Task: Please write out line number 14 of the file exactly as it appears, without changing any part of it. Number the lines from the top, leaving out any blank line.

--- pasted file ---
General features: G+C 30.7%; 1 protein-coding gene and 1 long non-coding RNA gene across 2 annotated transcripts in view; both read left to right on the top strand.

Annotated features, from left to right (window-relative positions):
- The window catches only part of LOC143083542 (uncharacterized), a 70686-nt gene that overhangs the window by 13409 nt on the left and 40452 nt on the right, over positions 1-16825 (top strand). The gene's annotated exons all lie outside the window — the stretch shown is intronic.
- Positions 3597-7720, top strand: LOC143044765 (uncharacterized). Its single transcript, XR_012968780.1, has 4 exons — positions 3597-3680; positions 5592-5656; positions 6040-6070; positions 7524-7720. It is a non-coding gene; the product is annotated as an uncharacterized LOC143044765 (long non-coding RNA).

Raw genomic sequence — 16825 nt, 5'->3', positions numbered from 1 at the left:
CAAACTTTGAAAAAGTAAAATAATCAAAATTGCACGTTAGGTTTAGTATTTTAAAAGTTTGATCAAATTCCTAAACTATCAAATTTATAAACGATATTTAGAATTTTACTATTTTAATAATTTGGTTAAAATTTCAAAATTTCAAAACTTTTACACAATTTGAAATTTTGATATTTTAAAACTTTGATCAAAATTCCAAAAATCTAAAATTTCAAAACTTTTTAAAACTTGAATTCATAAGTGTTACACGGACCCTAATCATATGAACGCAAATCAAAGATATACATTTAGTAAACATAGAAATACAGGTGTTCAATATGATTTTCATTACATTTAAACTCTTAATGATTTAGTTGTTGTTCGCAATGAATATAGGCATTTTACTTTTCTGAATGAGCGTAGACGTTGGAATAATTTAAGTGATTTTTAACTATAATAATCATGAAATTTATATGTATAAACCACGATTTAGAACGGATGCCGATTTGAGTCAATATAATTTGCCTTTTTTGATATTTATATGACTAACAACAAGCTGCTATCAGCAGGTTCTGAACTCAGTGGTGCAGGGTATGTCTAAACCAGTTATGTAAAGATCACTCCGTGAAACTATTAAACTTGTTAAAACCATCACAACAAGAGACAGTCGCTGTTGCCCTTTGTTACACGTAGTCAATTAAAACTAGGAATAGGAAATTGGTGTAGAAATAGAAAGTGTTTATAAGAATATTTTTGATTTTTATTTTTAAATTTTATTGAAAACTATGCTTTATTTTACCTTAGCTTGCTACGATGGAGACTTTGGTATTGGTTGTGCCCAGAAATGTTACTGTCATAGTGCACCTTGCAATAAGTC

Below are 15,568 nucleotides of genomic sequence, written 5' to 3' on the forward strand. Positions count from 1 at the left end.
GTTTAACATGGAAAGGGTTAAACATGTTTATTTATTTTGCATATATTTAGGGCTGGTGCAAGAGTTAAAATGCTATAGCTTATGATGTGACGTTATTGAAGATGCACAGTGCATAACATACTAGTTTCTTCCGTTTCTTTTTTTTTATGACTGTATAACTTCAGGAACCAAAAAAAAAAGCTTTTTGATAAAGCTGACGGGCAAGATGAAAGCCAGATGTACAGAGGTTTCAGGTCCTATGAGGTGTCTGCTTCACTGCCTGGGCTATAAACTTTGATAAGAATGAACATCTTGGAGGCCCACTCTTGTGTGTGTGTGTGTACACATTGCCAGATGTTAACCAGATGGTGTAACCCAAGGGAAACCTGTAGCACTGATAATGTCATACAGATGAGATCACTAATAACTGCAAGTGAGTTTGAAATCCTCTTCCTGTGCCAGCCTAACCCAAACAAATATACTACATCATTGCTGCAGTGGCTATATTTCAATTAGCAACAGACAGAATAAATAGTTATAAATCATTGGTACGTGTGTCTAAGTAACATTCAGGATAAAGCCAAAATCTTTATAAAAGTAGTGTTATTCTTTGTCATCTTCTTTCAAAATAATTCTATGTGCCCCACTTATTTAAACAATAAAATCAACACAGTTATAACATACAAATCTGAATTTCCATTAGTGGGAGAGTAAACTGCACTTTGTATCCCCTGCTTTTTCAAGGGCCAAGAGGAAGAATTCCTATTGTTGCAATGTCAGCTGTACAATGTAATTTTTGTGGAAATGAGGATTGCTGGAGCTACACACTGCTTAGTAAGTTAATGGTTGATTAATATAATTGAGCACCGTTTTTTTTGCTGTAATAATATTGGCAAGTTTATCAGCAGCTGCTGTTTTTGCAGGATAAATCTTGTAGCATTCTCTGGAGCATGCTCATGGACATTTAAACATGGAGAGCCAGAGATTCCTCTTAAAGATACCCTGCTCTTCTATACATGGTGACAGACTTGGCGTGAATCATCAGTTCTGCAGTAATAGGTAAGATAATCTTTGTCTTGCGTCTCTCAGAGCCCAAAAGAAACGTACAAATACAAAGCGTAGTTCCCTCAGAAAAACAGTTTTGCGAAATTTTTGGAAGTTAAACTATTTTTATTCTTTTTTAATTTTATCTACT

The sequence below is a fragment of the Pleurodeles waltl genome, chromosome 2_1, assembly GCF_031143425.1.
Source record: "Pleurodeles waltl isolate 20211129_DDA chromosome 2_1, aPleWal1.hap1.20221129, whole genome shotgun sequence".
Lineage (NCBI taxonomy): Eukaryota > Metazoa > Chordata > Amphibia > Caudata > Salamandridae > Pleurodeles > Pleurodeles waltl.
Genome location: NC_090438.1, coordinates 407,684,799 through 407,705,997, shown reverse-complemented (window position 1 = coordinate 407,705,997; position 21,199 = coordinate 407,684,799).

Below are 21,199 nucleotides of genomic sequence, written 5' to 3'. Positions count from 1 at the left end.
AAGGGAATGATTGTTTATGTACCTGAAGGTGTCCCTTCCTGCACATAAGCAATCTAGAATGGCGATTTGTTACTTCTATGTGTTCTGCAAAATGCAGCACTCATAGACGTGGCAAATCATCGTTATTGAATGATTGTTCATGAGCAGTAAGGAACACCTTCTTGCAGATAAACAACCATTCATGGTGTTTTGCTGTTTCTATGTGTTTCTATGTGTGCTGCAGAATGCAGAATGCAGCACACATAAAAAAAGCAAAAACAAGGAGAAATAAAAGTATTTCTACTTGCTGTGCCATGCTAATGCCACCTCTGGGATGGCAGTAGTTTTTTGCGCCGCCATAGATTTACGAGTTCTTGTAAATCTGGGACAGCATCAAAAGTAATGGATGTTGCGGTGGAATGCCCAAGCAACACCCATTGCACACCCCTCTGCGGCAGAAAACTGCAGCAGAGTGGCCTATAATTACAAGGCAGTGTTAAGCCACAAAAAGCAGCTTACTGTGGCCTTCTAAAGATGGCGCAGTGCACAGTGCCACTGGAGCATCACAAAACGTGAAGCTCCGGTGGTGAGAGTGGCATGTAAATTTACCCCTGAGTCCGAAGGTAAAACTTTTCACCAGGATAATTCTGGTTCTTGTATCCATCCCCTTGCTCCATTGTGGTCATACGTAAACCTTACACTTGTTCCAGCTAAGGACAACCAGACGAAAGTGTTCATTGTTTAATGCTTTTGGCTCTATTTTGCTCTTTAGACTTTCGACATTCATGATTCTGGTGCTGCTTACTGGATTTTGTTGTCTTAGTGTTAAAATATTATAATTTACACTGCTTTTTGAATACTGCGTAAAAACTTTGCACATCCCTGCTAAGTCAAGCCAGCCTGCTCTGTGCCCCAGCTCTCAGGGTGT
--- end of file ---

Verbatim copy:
AAGGGAATGATTGTTTATGTACCTGAAGGTGTCCCTTCCTGCACATAAGCAATCTAGAATGGCGATTTGTTACTTCTATGTGTTCTGCAAAATGCAGCACTCATAGACGTGGCAAATCATCGTTATTGAATGATTGTTCATGAGCAGTAAGGAACACCTTCTTGCAGATAAACAACCATTCATGGTGTTTTGCTGTTTCTATGTGTTTCTATGTGTGCTGCAGAATGCAGAATGCAGCACACATAAAAAAAGCAAAAACAAGGAGAAATAAAAGTATTTCTACTTGCTGTGCCATGCTAATGCCACCTCTGGGATGGCAGTAGTTTTTTGCGCCGCCATAGATTTACGAGTTCTTGTAAATCTGGGACAGCATCAAAAGTAATGGATGTTGCGGTGGAATGCCCAAGCAACACCCATTGCACACCCCTCTGCGGCAGAAAACTGCAGCAGAGTGGCCTATAATTACAAGGCAGTGTTAAGCCACAAAAAGCAGCTTACTGTGGCCTTCTAAAGATGGCGCAGTGCACAGTGCCACTGGAGCATCACAAAACGTGAAGCTCCGGTGGTGAGAGTGGCATGTAAATTTACCCCTGAGTCCGAAGGTAAAACTTTTCACCAGGATAATTCTGGTTCTTGTATCCATCCCCTTGCTCCATTGTGGTCATACGTAAACCTTACACTTGTTCCAGCTAAGGACAACCAGACGAAAGTGTTCATTGTTTAATGCTTTTGGCTCTATTTTGCTCTTTAGACTTTCGACATTCATGATTCTGGTGCTGCTTACTGGATTTTGTTGTCTTAGTGTTAAAATATTATAATTTACACTGCTTTTTGAATACTGCGTAAAAACTTTGCACATCCCTGCTAAGTCAAGCCAGCCTGCTCTGTGCCCCAGCTCTCAGGGTGT